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Money or patients?
In a move that could generate $1.4 million in new money while limiting the number of patients, officials at Whidbey General Hospital are again considering obtaining a critical access hospital designation.
At their Jan. 13 board meeting, the hospitals board of directors requested updated information on the designation, which would increase the amount of reimbursements the hospital receives for Medicare and Medicaid patients.
The critical access designation is a federal program designed to help rural hospitals overcome declining reimbursement rates. In order to qualify, a hospital must show that it meets a set of criteria. According to the Washington State Department of Healths Web site, those criteria include:
l No more than 25 acute care patients at any one time.
l At least 35 miles from the another hospital, or be classified as a necessary provider.
l Maintain an average length of stay below 96 hours (four days).
l Can staff with physicians assistants or an advanced registered nurse practitioner, instead of a physician.
l Must maintain a 24-hour nursing staff.
Hospital CEO Scott Rhine said that the hospital easily meets the requirements, but administrators previously worried about maintaining only 25 beds.
Hospital officials abandoned seeking the critical access designation last June after it was thought that the hospitals admissions rate was too high.
At the time we were seriously looking at it, we were running at quite a high census level, said Doug Bishop, the hospitals chief financial officer. If that continued, it would cause a lot of diverts. Diverts occur when patients are sent to other hospitals.
According to hospital census information, it admitted 2,279 inpatients last year. Those patients stayed for approximately 3.13 days each, which works out to an average of 19.5 patients per day. In 2003, the number was approximately the same. The hospital admitted 2,268 inpatients that year. In 2002, the number was slightly higher at 2,307.
Chief Information Officer Tom Tomasino said that the critical access designation would help the hospital recoup a growing amount of bad debt.
According to its 2005 budget, the hospital is budgeting for a 25 percent increase in charity care, meaning that it will provide approximately $950,000 in charity care next year. In addition, the amount of bad debt is expected to increase 10.5 percent to $3.3 million in 2005.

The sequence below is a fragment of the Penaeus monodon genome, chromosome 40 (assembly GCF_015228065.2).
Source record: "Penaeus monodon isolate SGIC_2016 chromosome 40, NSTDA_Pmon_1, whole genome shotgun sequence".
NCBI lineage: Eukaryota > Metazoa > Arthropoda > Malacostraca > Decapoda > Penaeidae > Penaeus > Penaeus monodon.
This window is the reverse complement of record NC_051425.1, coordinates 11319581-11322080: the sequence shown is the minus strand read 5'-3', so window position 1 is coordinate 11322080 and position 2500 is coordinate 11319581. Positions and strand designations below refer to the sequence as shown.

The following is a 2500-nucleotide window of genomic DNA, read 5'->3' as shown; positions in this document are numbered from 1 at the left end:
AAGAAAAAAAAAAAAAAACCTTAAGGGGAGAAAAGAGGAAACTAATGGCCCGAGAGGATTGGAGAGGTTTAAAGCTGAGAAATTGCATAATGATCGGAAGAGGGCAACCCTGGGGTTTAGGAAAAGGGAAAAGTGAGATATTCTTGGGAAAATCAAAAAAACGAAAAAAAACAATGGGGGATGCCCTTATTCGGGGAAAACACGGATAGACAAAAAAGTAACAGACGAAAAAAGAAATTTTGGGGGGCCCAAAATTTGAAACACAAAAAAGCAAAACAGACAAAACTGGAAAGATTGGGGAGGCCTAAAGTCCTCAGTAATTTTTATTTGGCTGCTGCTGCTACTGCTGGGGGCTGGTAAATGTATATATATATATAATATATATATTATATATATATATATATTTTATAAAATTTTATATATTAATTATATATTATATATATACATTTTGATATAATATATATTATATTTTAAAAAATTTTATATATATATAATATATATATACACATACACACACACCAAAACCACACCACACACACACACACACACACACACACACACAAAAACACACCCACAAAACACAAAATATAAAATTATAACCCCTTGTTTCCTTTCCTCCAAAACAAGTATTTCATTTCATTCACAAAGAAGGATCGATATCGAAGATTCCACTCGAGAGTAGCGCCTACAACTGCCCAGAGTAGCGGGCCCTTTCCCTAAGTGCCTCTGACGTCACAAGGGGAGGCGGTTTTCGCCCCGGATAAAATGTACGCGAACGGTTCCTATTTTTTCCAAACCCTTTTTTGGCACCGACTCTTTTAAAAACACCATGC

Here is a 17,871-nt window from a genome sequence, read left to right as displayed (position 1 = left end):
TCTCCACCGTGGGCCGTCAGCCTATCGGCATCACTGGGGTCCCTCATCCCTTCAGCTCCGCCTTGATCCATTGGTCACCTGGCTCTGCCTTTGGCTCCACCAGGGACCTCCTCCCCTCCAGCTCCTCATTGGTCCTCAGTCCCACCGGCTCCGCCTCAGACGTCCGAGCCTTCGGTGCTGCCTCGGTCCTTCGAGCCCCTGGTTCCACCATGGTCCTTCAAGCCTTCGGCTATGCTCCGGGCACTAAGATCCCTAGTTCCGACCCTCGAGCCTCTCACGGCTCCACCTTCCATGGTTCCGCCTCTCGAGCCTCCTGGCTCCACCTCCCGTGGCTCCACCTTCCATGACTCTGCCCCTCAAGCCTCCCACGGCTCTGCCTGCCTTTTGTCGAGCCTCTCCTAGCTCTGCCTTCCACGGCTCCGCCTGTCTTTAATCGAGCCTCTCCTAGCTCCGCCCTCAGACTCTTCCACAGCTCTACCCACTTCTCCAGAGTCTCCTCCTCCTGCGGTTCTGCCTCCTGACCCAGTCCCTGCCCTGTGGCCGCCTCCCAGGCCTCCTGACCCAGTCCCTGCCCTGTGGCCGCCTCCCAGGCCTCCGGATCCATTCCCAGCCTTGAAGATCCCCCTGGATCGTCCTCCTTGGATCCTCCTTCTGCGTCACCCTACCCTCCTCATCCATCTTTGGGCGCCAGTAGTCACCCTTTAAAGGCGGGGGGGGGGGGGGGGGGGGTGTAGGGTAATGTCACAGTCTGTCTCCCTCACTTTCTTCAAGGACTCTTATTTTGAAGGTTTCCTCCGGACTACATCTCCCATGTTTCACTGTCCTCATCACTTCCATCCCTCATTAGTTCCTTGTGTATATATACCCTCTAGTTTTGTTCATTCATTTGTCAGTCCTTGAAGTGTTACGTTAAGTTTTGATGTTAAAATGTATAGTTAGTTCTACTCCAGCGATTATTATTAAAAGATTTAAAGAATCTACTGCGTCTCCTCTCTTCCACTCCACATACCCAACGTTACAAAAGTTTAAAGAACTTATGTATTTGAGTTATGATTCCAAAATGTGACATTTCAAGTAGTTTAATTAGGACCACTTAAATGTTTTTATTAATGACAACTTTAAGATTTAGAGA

Based upon our 2003 patient mix, (critical access designation) could mean an additional $1.7 million in new money and that will grow for 2004, Tomasino said.
A change of course
Judy Moore, chief nurse executive for the hospital, said that the main reason the hospital stalled at enrolling for the program in June was the fear of having to divert patients to other facilities.
The hospital administrators were using a census trend from a short, limited time frame. During the last quarter of 2003 and the first quarter of 2004, the hospital saw a spike in admissions.
We looked at more data to ease our concerns over diversion, Moore said. One of the things we learned is that those diversion numbers last year were the worst-case scenario.
The hospital is licensed to maintain 51 beds, but usually only has 46 available, Bishop said. And not all of those are filled with inpatients. Under critical access, a maximum of 25 inpatients are allowed at any one time. This does not mean that the extra 19 beds will go to waste, Moore said.
The hospital can still admit any number of patients for observation, which is different than inpatient admission. Moore said that a higher number of patients are coming in for outpatient services, instead of the extended hospital stays that were common in the past.
In the worst-case scenarios, up to 20 patients per month would be diverted, Moore said. That is the most sobering part for us being honest about the number of people we would be sending away.
But Rhine said that the hospitals inpatient growth has been flat over the last decade. The hospitals outpatient services, however, have been rapidly growing.
Technology, from a provider and pharmaceutical standpoint, continues to emphasize what can we do to get patients well without having them stay in the hospital, Rhine said.
Rhine said that a reevaluation of the hospitals admissions revealed that Whidbeys demographics support the growth of the outpatient services.
Those statistics show a relatively flat inpatient growth, Rhine said. Outpatient will grow, but inpatient will remain stable.
Rhine has set a preliminary deadline for a final recommendation to be in place by the end of March. The hospital must then be evaluated by the state for admission into the program. Admission into the program ends on Dec. 31 of this year.
You can reach News-Times reporter Eric Berto at firstname.lastname@example.org